RegionMom

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Re: Professional Darwinism: Update to OP on p.74
« Reply #3899 on: June 14, 2013, 12:13:23 PM »
Or if we are having a parent meeting at school for organizing a class event, and one parent pops in with, "I cannot do the petting zoo because my doctor hands are too delicate and anyway, I can't do it that day because I have to perform a surgery scheduled for that time!"  instead of, "ok, Jane will take face painting, and Bob will take ball toss.  Now let's talk about snack ideas."

Tossing in a title just for the purpose of what most would read as pompousness is annoying.  I would much rather work a school event with "Christie, John's mom who is making gluten free brownies and likes horses, so much more than working with Doctor Jones who will correct every group rotation that stops by the sack races. 

"Hi, Susie's mom!"
"Actually, it is Dr. Jones."
"oh, can I just take my turn now?"

when I work at a school, in front of the students we call each other Mrs. Brown, Miss Smith, Dr. Jones.  When it is alone in the teacher workroom or after school, we are Janice, Blythe, and Robert. 
If Robert insisted we call him Dr. Jones, we would not be offering to share workroom treats with him so much, because friends tend to call each other by first names, not titles.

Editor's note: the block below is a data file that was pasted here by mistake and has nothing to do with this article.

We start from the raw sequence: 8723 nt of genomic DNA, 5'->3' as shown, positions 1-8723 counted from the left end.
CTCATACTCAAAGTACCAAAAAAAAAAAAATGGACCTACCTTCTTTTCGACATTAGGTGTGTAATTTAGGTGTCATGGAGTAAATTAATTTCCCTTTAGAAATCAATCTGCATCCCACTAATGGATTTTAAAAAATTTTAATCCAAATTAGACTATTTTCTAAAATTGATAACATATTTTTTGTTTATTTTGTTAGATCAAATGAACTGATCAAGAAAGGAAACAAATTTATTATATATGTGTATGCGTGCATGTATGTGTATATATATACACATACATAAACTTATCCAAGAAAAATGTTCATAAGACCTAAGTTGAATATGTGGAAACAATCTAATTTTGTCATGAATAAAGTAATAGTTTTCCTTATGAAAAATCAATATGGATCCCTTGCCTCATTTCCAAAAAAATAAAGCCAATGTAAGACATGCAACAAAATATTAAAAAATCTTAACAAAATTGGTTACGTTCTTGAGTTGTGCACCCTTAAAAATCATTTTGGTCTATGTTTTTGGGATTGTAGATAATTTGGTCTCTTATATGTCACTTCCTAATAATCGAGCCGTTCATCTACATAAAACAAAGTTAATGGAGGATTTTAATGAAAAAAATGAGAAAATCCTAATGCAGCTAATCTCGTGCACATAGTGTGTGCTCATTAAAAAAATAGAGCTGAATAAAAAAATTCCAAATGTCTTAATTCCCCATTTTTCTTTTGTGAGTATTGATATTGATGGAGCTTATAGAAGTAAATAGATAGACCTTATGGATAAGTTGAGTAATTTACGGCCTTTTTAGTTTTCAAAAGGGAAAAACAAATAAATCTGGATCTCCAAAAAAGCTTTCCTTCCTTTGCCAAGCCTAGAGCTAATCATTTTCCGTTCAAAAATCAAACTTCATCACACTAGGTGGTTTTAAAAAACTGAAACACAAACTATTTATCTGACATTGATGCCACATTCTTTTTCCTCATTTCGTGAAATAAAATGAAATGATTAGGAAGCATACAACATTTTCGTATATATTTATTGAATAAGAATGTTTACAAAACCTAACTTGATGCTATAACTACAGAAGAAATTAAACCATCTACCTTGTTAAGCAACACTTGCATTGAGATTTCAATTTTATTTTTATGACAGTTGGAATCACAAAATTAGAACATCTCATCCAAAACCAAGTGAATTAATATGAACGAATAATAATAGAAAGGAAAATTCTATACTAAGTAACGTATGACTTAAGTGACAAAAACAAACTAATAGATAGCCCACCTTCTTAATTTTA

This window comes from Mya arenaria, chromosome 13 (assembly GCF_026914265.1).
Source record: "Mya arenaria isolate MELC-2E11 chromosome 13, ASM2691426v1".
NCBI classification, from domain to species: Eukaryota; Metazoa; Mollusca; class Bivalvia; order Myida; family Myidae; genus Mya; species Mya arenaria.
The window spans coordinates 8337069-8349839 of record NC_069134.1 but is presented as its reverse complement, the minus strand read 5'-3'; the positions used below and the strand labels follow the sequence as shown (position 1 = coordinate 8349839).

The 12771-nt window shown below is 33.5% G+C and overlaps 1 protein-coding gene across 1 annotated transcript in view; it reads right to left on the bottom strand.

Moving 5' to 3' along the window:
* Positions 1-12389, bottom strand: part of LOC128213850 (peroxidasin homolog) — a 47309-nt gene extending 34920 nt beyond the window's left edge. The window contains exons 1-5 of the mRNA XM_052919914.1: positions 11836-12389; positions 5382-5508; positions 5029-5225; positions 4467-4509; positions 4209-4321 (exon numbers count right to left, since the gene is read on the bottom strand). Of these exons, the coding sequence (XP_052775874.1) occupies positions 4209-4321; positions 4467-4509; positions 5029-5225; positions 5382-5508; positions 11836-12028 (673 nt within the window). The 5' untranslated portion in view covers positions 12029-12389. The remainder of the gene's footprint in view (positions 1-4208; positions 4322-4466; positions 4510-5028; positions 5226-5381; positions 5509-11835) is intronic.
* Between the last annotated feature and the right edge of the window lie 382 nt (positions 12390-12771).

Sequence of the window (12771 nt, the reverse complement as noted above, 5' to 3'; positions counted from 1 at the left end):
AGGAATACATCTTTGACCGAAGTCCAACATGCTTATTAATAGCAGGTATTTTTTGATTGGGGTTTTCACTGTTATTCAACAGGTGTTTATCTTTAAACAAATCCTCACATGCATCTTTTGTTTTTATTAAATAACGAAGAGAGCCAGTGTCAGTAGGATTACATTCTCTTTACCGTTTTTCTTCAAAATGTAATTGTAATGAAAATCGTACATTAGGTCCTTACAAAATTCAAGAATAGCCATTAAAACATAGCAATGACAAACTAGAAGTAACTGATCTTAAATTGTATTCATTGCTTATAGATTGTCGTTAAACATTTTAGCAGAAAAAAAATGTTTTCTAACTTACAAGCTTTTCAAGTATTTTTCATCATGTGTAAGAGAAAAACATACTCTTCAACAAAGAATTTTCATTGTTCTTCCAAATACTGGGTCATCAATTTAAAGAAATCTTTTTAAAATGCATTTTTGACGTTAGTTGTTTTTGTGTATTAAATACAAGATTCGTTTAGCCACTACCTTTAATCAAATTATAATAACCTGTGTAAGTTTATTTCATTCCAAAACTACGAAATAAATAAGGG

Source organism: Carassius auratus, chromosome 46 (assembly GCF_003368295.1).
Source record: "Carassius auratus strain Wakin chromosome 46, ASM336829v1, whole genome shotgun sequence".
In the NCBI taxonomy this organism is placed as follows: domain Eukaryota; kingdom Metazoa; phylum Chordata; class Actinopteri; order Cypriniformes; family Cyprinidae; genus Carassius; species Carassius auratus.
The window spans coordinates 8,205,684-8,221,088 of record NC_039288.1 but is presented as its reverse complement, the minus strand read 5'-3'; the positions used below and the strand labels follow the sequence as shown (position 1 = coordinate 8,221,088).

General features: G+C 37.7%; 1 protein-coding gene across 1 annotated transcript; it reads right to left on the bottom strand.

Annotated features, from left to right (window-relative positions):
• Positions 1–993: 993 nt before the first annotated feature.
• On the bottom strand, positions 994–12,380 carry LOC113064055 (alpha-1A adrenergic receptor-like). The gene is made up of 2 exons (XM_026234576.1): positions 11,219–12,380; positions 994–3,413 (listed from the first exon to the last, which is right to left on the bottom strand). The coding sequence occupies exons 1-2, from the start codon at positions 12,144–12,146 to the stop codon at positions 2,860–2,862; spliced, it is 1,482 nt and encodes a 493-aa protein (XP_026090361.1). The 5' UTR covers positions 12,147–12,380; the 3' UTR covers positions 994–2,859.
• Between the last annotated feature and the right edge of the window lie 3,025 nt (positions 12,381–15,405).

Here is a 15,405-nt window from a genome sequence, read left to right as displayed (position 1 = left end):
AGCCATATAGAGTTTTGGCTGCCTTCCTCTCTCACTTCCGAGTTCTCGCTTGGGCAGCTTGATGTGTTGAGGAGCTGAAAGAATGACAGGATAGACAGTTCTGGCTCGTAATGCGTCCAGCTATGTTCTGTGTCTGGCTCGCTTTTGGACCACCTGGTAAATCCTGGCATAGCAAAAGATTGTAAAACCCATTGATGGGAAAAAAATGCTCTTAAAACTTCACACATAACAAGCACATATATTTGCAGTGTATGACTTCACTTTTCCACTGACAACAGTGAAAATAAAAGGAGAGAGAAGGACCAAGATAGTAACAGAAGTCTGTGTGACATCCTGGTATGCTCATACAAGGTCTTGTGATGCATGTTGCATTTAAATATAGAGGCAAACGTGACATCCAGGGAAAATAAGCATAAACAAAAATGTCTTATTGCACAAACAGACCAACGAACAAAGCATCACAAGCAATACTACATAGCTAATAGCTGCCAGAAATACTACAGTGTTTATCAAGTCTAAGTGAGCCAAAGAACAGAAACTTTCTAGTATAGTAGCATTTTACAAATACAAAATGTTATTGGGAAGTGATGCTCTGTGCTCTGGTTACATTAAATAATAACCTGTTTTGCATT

A title is a sign of respect, and keeps a professional distance.  if someone insists on tossing up that barrier, in non-professional settings, so be it.  (pool parties, grocery store, school kid event, walking the dog) But understand that (general) you may be missing out on some great potential friendships and learning opportunities.

Speaking of schools, there may be a newish teacher slowly walking a path of PD--

she comes in late daily, and the other teachers notice.  She tends to leave early, also.  She does not attend special events, even though she has been asked to.  All teachers share space, yet she has demanded that her room be kept empty even after school when co-curricular events and tutoring occur all over campus.  she has had other teachers change their schedules to accommodate her.  her clothing is a bit 'sexy' in nature, at this conservative school.  her workload has been cut a fair bit, but she still appears very stressed.  She was chosen as a darling candidate for this position, so it may still take a while for her PD steps to be fully recognized. 




Fear is temporary...Regret is forever.